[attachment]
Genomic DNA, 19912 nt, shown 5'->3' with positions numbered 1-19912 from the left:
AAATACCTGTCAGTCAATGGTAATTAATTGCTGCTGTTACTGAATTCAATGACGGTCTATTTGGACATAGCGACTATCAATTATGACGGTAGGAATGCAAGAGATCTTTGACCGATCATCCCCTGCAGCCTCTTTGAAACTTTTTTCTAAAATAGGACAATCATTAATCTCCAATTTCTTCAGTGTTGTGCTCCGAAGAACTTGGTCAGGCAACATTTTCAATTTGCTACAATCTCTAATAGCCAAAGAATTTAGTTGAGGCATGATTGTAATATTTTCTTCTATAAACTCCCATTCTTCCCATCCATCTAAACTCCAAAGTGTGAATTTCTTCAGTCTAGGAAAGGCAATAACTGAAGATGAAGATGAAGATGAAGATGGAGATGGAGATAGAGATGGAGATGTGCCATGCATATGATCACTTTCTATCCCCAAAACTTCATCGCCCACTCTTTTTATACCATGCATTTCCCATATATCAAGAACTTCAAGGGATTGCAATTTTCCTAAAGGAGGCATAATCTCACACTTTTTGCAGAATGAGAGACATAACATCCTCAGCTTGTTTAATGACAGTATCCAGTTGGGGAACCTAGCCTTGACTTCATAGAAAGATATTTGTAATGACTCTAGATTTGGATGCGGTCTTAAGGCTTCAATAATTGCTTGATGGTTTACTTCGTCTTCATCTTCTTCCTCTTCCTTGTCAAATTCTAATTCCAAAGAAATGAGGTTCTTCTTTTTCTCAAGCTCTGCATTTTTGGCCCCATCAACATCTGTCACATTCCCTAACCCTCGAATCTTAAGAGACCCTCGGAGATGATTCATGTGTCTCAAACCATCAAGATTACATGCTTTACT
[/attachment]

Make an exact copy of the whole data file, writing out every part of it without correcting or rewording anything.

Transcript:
Genomic DNA, 19912 nt, shown 5'->3' with positions numbered 1-19912 from the left:
AAATACCTGTCAGTCAATGGTAATTAATTGCTGCTGTTACTGAATTCAATGACGGTCTATTTGGACATAGCGACTATCAATTATGACGGTAGGAATGCAAGAGATCTTTGACCGATCATCCCCTGCAGCCTCTTTGAAACTTTTTTCTAAAATAGGACAATCATTAATCTCCAATTTCTTCAGTGTTGTGCTCCGAAGAACTTGGTCAGGCAACATTTTCAATTTGCTACAATCTCTAATAGCCAAAGAATTTAGTTGAGGCATGATTGTAATATTTTCTTCTATAAACTCCCATTCTTCCCATCCATCTAAACTCCAAAGTGTGAATTTCTTCAGTCTAGGAAAGGCAATAACTGAAGATGAAGATGAAGATGAAGATGGAGATGGAGATAGAGATGGAGATGTGCCATGCATATGATCACTTTCTATCCCCAAAACTTCATCGCCCACTCTTTTTATACCATGCATTTCCCATATATCAAGAACTTCAAGGGATTGCAATTTTCCTAAAGGAGGCATAATCTCACACTTTTTGCAGAATGAGAGACATAACATCCTCAGCTTGTTTAATGACAGTATCCAGTTGGGGAACCTAGCCTTGACTTCATAGAAAGATATTTGTAATGACTCTAGATTTGGATGCGGTCTTAAGGCTTCAATAATTGCTTGATGGTTTACTTCGTCTTCATCTTCTTCCTCTTCCTTGTCAAATTCTAATTCCAAAGAAATGAGGTTCTTCTTTTTCTCAAGCTCTGCATTTTTGGCCCCATCAACATCTGTCACATTCCCTAACCCTCGAATCTTAAGAGACCCTCGGAGATGATTCATGTGTCTCAAACCATCAAGATTACATGCTTTACT